Pakistani supporters of Islamist leader Hafiz Saeed staged small protests on Tuesday and condemned the United States, after police detained the accused architect of an attack on the Indian city of Mumbai that killed 166 people in 2008, APA reports quoting Reuters.
Saeed, pointed to by critics as evidence of Pakistan's reluctance to crack down hard enough on militants, was held late on Monday at the headquarters of his charity before being placed under house arrest at his home in the eastern city of Lahore.
He denies involvement in the Mumbai attack.
The move follows a U.S. visa ban by President Donald Trump aimed at countries deemed linked to terrorism, and, while Pakistan was not named, a Pakistani official said worry over the new administration was a factor in the decision.
Pressure from key ally China may also have played a role, according to senior Pakistani officials, who say Beijing has for months been quietly lobbying Islamabad to crack down on Saeed and other Islamist leaders.
"Release Hafiz Saeed! ... Anyone who is a friend of the U.S. is a traitor!" chanted about 150 members of Saeed's Islamic charity Jamaat-ud-Dawa (JuD) in the southern city of Karachi.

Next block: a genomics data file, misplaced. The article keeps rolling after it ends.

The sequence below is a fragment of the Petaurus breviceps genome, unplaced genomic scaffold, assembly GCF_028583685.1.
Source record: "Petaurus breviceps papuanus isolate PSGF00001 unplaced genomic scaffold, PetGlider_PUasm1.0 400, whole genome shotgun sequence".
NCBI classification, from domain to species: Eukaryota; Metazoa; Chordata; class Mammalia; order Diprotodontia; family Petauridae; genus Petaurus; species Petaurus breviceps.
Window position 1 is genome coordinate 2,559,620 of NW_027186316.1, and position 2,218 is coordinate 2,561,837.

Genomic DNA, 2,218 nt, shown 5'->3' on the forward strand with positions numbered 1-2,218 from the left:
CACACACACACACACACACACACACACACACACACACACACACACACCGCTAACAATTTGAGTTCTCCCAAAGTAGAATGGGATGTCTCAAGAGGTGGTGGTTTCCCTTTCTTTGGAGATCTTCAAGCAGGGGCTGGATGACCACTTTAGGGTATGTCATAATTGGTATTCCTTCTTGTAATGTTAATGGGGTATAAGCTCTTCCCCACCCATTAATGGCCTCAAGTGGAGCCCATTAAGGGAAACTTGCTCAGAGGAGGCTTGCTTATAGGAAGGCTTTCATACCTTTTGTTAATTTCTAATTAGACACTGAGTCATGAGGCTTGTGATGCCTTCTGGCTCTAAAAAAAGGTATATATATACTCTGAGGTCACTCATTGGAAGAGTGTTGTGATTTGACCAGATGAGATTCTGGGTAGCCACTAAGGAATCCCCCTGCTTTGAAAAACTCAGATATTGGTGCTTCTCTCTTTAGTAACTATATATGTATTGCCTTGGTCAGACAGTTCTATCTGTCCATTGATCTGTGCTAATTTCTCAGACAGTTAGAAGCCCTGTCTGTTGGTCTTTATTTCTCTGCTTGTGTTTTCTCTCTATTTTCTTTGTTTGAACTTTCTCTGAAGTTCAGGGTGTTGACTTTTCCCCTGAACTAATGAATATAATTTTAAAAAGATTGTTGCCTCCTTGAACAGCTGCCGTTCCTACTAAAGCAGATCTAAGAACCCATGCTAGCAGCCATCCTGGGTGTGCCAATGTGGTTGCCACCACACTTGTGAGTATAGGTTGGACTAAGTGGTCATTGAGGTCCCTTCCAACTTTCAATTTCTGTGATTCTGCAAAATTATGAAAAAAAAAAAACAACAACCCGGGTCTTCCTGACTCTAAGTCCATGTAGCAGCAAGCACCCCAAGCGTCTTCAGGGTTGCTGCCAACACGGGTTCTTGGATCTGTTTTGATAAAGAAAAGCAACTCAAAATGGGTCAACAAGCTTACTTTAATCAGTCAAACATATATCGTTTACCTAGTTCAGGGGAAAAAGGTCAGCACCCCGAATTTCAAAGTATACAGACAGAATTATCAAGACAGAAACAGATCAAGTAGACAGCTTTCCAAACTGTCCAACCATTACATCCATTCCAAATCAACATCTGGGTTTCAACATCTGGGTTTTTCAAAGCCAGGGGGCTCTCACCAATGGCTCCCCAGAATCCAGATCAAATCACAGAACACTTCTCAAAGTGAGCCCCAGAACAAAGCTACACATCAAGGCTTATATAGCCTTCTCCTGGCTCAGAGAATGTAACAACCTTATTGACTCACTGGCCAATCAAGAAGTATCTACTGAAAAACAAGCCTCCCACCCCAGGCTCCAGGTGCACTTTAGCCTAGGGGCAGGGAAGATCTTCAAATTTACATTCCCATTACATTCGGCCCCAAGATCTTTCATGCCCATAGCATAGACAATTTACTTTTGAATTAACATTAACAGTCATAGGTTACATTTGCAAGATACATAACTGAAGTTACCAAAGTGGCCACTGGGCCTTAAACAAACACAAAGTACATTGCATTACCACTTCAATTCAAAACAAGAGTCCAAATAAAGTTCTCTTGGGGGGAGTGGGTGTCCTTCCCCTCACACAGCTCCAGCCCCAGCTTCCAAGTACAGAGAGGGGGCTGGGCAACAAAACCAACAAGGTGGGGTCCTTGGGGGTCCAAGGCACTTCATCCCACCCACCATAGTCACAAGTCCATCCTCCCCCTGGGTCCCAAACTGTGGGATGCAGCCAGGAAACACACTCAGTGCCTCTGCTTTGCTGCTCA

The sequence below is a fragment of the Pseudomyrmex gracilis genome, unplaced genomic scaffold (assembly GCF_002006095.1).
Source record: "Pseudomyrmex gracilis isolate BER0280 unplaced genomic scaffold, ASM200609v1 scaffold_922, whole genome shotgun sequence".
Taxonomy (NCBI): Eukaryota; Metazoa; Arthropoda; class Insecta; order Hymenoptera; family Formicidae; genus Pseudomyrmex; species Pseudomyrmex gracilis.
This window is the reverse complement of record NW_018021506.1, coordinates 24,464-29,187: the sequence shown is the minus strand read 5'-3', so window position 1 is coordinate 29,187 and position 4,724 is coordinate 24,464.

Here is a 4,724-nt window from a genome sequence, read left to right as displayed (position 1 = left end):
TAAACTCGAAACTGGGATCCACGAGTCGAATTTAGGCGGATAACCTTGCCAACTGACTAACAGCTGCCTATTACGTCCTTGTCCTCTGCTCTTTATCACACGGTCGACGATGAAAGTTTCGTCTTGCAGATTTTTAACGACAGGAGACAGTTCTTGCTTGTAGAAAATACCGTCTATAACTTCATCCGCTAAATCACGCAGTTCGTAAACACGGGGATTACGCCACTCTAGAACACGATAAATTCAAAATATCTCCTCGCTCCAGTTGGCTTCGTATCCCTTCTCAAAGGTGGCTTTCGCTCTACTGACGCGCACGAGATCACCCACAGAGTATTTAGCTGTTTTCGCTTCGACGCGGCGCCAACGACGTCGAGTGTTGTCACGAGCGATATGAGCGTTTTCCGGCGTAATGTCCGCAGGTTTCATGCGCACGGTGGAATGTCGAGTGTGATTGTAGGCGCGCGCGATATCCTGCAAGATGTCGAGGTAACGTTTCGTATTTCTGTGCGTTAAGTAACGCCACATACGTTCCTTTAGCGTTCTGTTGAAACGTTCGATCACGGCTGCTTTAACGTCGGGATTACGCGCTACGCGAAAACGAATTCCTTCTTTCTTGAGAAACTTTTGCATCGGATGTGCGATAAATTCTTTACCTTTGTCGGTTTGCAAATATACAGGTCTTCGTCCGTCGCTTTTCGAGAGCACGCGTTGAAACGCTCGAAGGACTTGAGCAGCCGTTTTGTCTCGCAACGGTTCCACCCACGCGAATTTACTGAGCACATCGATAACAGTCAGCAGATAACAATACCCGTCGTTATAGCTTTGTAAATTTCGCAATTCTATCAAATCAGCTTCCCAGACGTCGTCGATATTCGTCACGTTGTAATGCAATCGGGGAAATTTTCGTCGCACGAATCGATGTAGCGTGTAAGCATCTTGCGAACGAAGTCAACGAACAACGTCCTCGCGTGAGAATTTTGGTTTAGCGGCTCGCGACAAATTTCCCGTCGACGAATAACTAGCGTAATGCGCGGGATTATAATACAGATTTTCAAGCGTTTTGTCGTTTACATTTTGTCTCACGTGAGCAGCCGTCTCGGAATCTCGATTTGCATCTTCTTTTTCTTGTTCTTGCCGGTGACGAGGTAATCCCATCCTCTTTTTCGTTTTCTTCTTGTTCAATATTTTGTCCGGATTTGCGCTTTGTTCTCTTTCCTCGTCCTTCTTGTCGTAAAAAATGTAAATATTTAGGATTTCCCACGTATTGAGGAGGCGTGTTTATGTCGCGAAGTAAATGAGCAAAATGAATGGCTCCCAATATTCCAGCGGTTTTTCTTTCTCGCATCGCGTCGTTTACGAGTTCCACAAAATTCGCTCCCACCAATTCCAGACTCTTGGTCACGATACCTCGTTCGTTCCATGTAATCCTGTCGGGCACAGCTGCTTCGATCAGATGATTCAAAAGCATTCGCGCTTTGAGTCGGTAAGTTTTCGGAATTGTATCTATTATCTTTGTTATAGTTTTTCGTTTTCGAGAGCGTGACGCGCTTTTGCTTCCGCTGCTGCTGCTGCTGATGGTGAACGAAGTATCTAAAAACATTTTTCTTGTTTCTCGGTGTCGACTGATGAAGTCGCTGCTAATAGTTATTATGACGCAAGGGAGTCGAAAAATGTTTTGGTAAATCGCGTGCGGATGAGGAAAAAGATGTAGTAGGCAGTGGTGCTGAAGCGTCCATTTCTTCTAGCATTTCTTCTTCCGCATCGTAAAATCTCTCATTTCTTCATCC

About 500 protesters shouted similar slogans outside the provincial assembly in Lahore. Demonstrations also were held in Islamabad, according to the JuD, which the United States says is a front for the Lashkar-e-Taiba (LeT) militant group blamed for the Mumbai attack.
Saeed founded LeT in the 1990s but later distanced himself from it.
Arch-rival India was skeptical that Pakistan would bring Saeed to justice, pointing out that he had been detained before and released.
"Only a credible crack down on the mastermind of the Mumbai terrorist attack and terrorist organizations involved in cross border terrorism would be proof of Pakistan's sincerity," said a statement from India's Ministry of External Affairs.